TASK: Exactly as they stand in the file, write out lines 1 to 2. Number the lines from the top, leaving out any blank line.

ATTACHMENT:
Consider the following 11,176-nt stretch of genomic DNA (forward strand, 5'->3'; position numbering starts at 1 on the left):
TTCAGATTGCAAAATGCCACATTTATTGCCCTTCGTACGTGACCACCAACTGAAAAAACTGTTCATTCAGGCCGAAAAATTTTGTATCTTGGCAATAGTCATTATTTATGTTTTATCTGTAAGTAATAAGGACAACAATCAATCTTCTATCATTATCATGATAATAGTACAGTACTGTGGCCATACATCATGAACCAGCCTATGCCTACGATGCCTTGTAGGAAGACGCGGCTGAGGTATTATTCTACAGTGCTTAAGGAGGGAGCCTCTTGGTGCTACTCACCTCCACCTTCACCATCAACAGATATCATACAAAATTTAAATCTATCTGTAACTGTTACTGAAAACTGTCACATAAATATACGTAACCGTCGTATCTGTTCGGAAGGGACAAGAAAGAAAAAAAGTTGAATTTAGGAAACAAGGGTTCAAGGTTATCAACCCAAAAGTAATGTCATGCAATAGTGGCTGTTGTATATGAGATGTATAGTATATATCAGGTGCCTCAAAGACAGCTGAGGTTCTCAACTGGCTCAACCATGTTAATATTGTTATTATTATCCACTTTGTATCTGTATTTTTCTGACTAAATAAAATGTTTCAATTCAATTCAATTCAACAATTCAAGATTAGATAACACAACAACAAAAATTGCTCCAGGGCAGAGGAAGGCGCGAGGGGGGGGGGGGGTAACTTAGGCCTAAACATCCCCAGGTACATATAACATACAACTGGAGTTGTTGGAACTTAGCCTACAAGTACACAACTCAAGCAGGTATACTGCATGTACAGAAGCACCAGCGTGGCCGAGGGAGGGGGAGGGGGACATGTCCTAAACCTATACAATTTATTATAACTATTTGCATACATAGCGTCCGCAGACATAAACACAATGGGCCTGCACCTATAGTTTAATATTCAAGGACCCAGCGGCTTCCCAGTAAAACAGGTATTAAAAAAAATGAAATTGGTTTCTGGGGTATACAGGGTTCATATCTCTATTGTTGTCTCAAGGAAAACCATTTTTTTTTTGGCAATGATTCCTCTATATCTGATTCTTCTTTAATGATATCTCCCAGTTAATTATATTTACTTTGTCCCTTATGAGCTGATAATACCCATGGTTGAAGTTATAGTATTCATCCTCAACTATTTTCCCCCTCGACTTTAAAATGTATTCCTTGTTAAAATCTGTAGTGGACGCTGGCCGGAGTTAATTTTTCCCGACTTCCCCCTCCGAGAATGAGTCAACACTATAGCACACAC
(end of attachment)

Consider the following 11,176-nt stretch of genomic DNA (forward strand, 5'->3'; position numbering starts at 1 on the left):
TTCAGATTGCAAAATGCCACATTTATTGCCCTTCGTACGTGACCACCAACTGAAAAAACTGTTCATTCAGGCCGAAAAATTTTGTATCTTGGCAATAGTCATTATTTATGTTTTATCTGTAAGTAATAAGGACAACAATCAATCTTCTATCATTATCATGATAATAGTACAGTACTGTGGCCATACATCATGAACCAGCCTATGCCTACGATGCCTTGTAGGAAGACGCGGCTGAGGTATTATTCTACAGTGCTTAAGGAGGGAGCCTCTTGGTGCTACTCACCTCCACCTTCACCATCAACAGATATCATACAAAATTTAAATCTATCTGTAACTGTTACTGAAAACTGTCACATAAATATACGTAACCGTCGTATCTGTTCGGAAGGGACAAGAAAGAAAAAAAGTTGAATTTAGGAAACAAGGGTTCAAGGTTATCAACCCAAAAGTAATGTCATGCAATAGTGGCTGTTGTATATGAGATGTATAGTATATATCAGGTGCCTCAAAGACAGCTGAGGTTCTCAACTGGCTCAACCATGTTAATATTGTTATTATTATCCACTTTGTATCTGTATTTTTCTGACTAAATAAAATGTTTCAATTCAATTCAATTCAACAATTCAAGATTAGATAACACAACAACAAAAATTGCTCCAGGGCAGAGGAAGGCGCGAGGGGGGGGGGGGGTAACTTAGGCCTAAACATCCCCAGGTACATATAACATACAACTGGAGTTGTTGGAACTTAGCCTACAAGTACACAACTCAAGCAGGTATACTGCATGTACAGAAGCACCAGCGTGGCCGAGGGAGGGGGAGGGGGACATGTCCTAAACCTATACAATTTATTATAACTATTTGCATACATAGCGTCCGCAGACATAAACACAATGGGCCTGCACCTATAGTTTAATATTCAAGGACCCAGCGGCTTCCCAGTAAAACAGGTATTAAAAAAAATGAAATTGGTTTCTGGGGTATACAGGGTTCATATCTCTATTGTTGTCTCAAGGAAAACCATTTTTTTTTTGGCAATGATTCCTCTATATCTGATTCTTCTTTAATGATATCTCCCAGTTAATTATATTTACTTTGTCCCTTATGAGCTGATAATACCCATGGTTGAAGTTATAGTATTCATCCTCAACTATTTTCCCCCTCGACTTTAAAATGTATTCCTTGTTAAAATCTGTAGTGGACGCTGGCCGGAGTTAATTTTTCCCGACTTCCCCCTCCGAGAATGAGTCAACACTATAGCACACAC